I was browsing a densely packed bookstore, one where the shelves are surrounded by ever-accumulating mounds of unsorted, precariously stacked books. These reefs often contain treasures, drawing your eye in a flash of detail – a fragment of type, the shard of a phrase, a swatch of illustration.
So it was with The Technic of the Baton. It was a faded and foxed pamphlet, with its title, sub-title, description, author’s biography, and publisher’s information centered across the cover, like the radiating bones of a fish skeleton. I picked it up, and while absentmindedly flipping through it, happened upon these marvelous little diagrams.
Gorgeous, right? – What struck me immediately is their depth, which makes them read almost spatially. Their proportions are nearly that of the human figure, which gives them an uncanny physical presence. Diagram no. 6 is a particularly captivating example. The arrows dance, joined at the ends of dotted arms, bending elegantly across their lengths – arcing & tracking together as they inscribe measures of time.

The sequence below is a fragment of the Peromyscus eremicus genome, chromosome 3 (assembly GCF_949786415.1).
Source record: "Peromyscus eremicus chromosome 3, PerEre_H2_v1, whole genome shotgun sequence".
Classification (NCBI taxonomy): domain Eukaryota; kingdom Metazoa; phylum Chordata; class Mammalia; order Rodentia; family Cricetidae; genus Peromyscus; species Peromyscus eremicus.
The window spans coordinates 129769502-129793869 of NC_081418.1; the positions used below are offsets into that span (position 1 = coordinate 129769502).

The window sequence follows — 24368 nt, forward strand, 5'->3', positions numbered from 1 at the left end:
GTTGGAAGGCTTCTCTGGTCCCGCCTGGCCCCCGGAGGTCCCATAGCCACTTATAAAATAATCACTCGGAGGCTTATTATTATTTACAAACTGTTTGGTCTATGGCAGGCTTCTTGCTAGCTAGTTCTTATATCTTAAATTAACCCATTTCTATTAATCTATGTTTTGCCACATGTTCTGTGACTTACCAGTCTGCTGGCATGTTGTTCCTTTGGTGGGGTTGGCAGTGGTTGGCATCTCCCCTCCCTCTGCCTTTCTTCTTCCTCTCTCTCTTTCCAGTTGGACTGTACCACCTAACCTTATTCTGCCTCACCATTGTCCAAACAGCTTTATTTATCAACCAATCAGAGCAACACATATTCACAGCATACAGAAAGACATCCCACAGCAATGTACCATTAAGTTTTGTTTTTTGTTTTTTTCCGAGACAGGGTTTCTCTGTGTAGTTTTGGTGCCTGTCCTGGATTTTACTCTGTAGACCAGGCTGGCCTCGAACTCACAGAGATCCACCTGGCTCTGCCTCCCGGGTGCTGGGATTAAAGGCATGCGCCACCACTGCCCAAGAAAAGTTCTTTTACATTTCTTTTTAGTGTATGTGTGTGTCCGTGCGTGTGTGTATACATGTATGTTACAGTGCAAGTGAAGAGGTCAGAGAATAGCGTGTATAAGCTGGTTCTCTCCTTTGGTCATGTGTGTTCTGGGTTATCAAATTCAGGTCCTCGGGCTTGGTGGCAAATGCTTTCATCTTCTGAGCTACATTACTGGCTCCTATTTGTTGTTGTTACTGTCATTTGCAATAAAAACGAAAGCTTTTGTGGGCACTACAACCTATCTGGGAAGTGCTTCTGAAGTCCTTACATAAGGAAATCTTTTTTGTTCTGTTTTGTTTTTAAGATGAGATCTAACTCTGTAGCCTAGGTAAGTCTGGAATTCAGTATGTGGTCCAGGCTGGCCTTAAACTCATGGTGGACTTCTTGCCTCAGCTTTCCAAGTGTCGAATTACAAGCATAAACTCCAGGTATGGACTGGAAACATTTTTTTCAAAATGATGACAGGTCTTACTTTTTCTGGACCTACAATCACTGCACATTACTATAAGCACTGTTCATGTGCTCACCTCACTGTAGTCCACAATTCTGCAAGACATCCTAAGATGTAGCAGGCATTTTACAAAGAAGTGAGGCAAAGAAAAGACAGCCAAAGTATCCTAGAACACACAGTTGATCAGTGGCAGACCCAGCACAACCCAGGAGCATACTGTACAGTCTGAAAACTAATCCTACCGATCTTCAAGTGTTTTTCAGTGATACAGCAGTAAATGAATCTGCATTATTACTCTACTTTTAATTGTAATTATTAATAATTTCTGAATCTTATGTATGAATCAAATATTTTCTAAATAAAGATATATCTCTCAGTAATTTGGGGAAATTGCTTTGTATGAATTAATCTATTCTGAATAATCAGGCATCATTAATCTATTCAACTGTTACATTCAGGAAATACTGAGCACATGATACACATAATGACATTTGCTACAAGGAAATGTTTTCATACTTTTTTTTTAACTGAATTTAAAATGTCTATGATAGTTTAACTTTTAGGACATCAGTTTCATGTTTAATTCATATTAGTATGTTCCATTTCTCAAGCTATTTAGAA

One of the joys of this little book is the melodramatic grandeur of its descriptions of conducting – “The performers should feel that the conductor feels, comprehends, and is moved; then his emotion communicates itself to those he directs, his inward fire warms them, his electric glow animates them, his force of impulse excites them; he throws around him the vital irradiations of musical art.”
The aesthetic stakes in play here imbue these simple gestures with considerable raw power. These filigrees of motion bind a roiling mass into a single organism, tease from it emphasis and color, and simultaneously transmit and evoke interpretations both subtle and profound.
All this, I think, accounts for the particular character these diagrams possess. At first glance, they are supremely simple, pleasing graphic constructions. But ponder them a moment longer, and they come alive, like arrows engaged in elegant ballet.